2. “For most countries, the Olympics aren’t about racking up medal after medal. They’re about trying not to come home empty-handed or embarrassed.” – from an article in NYtimes, tried to post it

  3. Hey lets be real when we send then to the games we know well what they will do if all stays the same, yes i want them to win too but people sit back look at their times prior to going there, they had to run out of their skins to defeat the best, Micheal did her best times ever yet it placed her fourth.She has the potential to regain her tail end finish, she came back from injury. Our gold chain cyclist had to wear his chains for the world to see when all others want to be aerodynamic his top open, Reality is this ask Ato or Maurice green if you cannot run under ten seconds constantly at 100 meters then forget about medals at the Olympics cannot break 20 in the 200 same thing. Yes when we see them there as anything else we want them to win and when they do not medal we vexed, stop it is about times, The “terror from Toco” has the best chance he did over 90 meters just before the games our relays have a chance their times are good, some of us should show up at one of the stadiums and try to run under 15 seconds in the 100 and we will understand the difficulty, yes i know we do not train for it but we will understand.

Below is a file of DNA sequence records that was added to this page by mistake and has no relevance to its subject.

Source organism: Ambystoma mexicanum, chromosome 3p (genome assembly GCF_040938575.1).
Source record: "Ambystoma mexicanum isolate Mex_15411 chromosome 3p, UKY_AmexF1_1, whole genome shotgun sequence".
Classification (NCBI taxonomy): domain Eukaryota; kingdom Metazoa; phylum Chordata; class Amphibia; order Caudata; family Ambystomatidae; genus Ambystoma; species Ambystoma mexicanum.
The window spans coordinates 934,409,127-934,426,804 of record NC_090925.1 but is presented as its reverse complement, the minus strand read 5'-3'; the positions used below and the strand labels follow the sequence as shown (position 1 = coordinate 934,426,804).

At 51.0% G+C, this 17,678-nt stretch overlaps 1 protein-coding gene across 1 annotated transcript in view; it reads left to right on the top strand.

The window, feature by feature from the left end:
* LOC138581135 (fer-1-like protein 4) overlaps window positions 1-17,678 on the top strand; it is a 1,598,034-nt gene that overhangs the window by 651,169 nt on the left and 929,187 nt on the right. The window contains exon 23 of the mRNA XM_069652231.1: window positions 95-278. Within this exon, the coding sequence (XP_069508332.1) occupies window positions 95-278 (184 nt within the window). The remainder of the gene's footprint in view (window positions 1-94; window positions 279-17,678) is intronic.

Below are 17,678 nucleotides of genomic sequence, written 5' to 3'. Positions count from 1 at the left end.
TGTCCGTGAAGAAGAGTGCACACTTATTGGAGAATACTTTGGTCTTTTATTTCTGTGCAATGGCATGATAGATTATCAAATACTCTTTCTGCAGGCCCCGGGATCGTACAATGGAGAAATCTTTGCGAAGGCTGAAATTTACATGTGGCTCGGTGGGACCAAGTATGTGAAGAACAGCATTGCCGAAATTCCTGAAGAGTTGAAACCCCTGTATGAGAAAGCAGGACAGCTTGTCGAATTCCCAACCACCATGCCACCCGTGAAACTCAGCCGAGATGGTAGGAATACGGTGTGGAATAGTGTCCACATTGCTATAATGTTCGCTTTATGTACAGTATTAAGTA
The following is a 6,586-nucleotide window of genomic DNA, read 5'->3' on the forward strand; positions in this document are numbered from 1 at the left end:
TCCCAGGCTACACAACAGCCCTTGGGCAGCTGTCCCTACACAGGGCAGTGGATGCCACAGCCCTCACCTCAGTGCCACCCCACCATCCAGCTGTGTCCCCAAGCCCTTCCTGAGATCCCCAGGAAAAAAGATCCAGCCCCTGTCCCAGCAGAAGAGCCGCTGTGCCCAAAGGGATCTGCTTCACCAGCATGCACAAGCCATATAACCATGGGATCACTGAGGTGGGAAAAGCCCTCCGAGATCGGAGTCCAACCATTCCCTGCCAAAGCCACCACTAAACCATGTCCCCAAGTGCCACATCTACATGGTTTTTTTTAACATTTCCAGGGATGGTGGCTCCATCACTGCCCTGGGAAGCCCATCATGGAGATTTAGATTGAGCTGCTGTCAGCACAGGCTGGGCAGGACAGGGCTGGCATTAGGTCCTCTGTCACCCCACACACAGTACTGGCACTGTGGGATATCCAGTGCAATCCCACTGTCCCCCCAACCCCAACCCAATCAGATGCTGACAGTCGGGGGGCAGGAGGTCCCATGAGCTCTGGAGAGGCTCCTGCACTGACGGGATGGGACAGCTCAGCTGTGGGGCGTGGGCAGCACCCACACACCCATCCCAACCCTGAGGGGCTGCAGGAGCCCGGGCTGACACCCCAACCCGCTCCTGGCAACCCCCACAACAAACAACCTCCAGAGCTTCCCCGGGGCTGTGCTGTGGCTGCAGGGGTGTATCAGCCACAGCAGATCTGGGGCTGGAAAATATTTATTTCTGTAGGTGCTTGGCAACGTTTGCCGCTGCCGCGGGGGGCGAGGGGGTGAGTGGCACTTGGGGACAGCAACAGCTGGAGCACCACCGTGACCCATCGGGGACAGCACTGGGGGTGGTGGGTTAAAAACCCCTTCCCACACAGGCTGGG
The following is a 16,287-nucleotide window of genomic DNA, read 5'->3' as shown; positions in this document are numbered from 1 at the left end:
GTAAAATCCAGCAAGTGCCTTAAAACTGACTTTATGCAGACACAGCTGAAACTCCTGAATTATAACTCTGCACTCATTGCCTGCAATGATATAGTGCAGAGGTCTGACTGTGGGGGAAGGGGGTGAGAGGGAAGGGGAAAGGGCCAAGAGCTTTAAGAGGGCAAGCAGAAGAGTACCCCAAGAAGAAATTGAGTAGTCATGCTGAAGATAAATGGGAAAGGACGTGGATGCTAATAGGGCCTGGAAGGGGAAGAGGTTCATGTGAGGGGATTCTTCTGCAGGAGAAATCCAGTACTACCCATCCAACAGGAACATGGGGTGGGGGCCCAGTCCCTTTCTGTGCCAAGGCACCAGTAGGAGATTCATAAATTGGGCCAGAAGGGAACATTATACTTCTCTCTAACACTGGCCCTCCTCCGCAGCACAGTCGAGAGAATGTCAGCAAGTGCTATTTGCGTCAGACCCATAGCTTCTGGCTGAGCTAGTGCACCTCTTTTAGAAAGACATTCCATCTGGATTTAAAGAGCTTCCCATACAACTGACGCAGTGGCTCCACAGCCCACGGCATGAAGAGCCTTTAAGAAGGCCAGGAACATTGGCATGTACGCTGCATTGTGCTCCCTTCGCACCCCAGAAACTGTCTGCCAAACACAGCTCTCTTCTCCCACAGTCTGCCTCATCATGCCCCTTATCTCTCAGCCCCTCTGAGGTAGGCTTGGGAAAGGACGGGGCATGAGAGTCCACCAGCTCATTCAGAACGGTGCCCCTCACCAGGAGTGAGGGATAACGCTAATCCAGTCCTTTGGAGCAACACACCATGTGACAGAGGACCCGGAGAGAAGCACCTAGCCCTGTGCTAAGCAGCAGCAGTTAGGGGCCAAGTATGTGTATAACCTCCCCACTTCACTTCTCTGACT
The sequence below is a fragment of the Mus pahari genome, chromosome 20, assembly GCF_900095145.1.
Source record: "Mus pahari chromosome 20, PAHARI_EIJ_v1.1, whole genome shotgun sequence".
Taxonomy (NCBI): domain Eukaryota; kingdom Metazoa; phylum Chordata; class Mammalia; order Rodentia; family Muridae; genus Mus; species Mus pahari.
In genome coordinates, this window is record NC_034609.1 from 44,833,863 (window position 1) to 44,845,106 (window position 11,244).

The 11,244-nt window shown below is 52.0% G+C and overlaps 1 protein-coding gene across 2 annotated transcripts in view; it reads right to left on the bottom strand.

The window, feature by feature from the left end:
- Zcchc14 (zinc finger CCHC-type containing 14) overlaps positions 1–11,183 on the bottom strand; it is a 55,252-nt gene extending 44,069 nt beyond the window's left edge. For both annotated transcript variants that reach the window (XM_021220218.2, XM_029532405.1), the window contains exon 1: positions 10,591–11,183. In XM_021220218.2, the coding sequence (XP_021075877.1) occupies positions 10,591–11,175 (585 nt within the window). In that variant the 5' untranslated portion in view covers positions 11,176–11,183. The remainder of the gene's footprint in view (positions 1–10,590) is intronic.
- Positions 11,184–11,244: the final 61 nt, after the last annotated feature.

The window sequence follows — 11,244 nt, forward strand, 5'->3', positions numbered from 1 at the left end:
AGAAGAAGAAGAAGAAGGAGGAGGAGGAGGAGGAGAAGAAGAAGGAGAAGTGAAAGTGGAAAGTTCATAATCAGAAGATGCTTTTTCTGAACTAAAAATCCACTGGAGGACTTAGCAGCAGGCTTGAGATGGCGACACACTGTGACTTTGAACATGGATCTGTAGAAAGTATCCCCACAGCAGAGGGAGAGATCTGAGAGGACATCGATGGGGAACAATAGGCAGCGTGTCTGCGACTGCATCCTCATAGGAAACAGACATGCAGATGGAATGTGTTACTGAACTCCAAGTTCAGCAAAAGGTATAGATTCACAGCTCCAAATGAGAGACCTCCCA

4. we always settling for mediocrity. why should i contribute to losing athletes. Look back at the last Olympics, the team was prepared. Prior to this current team, was obe bacchanal after the other. we werent hearing about some of the athletes preparation. so why is Romany making excuses?

  5. What we need to ask ourself is if the ministry of sport know what it doing

    Do elite athletes pay taxes on their foreign income?

  6. Lasana Liburd, I was just reading the online release of Friday’s news and saw that Larry Romany former head of TTOC suggest that “the public expectations of our Olympians is too high”. Therein lies the source of many issues. Let me also be very clear “we all love and support our Olympians!” But who does not want to win?

    • We feel their pain. I would like to say ‘wow’. But then Trinidad and Tobago sporting bodies have often had their teams overnight at airports where they would sleep on the ground…
      And that’s hardly the worst of it.

  7. Lasana et al, so yesterday I posted my opinion on the gushing accolades for the TT team, which I think are somewhat excessive, I don’t believe we should praise people simply for effort but rather for outcomes, of course the backlash was YUGE (as the Donald would say) …. becasue of course, no one is supposed to hold an opinion that is contrary to what the group thinks is sacred ….lmao ….